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Monday, February 23, 2015

Legalization of Marijuana in Ohio: Fight for Profits

We can never learn too much about controversial issues, especially those that stir our emotions and awaken our bias. It seems the more I read about the attempts to legalize marijuana in Ohio, the more I feel I need to consider the logic and the motives behind the proposition. What seems to be a humanitarian move may be much, much more.

ResponsibleOhio's amendment to the Ohio Constitution would legalize pot for medical use (with proper certification by the person's doctor) and personal use in amounts of an ounce or less by people 21 and over.

The most controversial aspect of the ResponsibleOhio amendment is that it tightly regulates who can grow and sell marijuana, as well as conduct research on it, and hands over the keys to 10 Marijuana Growth, Cultivation and Extraction facilities across the state to wealthy investors.

ResponsibleOhio just recently released the names of key investors. The investors, along with other supporters, are members of the investment groups that will own and operate the 10 marijuana grow sites to be specified in the group's proposed constitutional amendment.

While Ian James, ResponsibleOhio's executive director, said in a press release, "The campaign is honored to have such well-respected businesswomen and men, as well as patient advocates supporting our effort to offer a common-sense solution to Ohio's failed drug policies," I wonder what part huge profits play in the mix.

The ResponsibleOhio plan would create a system where marijuana would be grown at only 10 locations and then sold to manufacturers to turn into candies and other products or consumers at retail shops and medical dispensaries. The proposal does not change Ohio's laws against individuals growing marijuana, either for sale or personal use, which marijuana advocates have criticized.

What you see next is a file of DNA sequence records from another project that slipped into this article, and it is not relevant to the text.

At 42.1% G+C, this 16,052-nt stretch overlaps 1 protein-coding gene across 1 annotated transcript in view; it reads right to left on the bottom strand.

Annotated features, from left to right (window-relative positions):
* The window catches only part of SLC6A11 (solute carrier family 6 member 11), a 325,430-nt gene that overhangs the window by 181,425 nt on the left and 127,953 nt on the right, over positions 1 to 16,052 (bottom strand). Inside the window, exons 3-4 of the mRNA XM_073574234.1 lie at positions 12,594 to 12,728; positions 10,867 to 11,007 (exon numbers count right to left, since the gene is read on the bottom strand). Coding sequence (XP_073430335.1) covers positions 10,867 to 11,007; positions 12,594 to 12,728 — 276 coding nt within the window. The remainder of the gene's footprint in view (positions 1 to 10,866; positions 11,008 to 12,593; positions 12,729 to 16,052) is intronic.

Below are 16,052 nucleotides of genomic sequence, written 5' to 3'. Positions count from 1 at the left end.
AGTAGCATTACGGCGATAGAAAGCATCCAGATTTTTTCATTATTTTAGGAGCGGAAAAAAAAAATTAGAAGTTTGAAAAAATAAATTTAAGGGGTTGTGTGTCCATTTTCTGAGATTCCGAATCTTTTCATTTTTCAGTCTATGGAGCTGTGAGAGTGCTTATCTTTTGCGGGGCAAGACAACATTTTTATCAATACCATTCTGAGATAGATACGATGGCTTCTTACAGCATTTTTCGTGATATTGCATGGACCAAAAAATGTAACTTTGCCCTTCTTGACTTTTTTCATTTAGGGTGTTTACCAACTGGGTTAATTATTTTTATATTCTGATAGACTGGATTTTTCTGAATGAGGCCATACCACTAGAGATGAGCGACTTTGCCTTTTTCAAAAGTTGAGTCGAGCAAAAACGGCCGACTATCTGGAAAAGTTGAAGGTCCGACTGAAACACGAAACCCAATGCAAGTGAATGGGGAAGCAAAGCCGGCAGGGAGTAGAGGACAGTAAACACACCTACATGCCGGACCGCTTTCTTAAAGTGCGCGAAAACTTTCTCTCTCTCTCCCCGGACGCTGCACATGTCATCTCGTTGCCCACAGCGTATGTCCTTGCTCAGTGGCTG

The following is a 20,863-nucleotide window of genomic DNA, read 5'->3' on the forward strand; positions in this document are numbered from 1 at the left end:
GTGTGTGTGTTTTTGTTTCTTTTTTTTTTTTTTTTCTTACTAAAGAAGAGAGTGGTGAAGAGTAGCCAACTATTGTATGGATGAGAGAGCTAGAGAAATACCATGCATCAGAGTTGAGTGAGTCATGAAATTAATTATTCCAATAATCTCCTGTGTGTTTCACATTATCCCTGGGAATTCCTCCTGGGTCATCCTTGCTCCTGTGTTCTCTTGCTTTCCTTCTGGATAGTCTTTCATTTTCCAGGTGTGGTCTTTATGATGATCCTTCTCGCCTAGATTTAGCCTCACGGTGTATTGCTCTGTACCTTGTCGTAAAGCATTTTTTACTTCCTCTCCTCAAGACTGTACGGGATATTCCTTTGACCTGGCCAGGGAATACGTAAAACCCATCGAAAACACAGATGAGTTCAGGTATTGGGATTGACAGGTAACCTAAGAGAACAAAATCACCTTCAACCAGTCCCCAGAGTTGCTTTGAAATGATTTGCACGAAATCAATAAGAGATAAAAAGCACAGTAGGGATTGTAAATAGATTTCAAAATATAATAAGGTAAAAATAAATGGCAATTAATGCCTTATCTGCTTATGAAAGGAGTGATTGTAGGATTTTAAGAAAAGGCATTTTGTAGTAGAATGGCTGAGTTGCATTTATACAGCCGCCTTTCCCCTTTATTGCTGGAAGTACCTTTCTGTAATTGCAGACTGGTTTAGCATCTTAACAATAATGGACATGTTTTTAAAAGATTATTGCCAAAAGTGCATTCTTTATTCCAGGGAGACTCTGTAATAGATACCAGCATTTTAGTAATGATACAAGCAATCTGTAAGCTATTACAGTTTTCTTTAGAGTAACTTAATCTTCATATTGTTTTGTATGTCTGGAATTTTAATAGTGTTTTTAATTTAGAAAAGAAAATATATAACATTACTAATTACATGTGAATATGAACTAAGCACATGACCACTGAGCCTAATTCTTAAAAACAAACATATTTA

Here is a list of investors:
  • Oscar "The Big O" Robertson, Naismith Memorial Basketball Hall of Fame member, played for the Cincinnati Royals
  • Frostee Rucker, defensive end for the Arizona Cardinals, formerly of the Cincinnati Bengals and Cleveland Browns
  • Nanette Lepore, fashion designer born in Youngstown
  • Rick Kirk, Columbus-area real estate developer
  • Frank Wood, CEO of Secret Communications, a radio company turned venture capital firm
  • Barbara Gould, Cincinnati philanthropist
  • Sir Alan Mooney, an investor and board member of the Ohio Council of Churches
  • William Foster, entrepreneur and philanthropist
  • William "Cheney" Pruett, president and CEO of DMP Investments, which specializes in providing products and consultative services in the area of consumer finance
  • John Humphrey, Chief Financial Officer of DMP Investments
  • Bobby George, real estate developer
ResponsibleOhio's scheme would tax marijuana at 15 percent from grower to manufacturer to retail store, with revenues funding public services in counties, townships and municipalities.

All five elected constitutional officers including Ohio Attorney General Mike DeWine, Secretary of State Jon Husted, and Treasurer Josh Mandel have opposed the plan, which they said would wrongly grant a constitutional monopoly on the marijuana industry in Ohio. And, of course, ResponsibleOhio has pushed back on these claims, noting the system allows thousands of entrepreneurs to manufacture marijuana products or sell the drug in stores and medical dispensaries.

ResponsibleOhio has yet to submit the actual language of its proposed constitutional amendment to the attorney general. Once the ballot language is cleared, the group will have until July 1 to collect more than 305,591 valid signatures of registered Ohio voters to put the issue on the November ballot.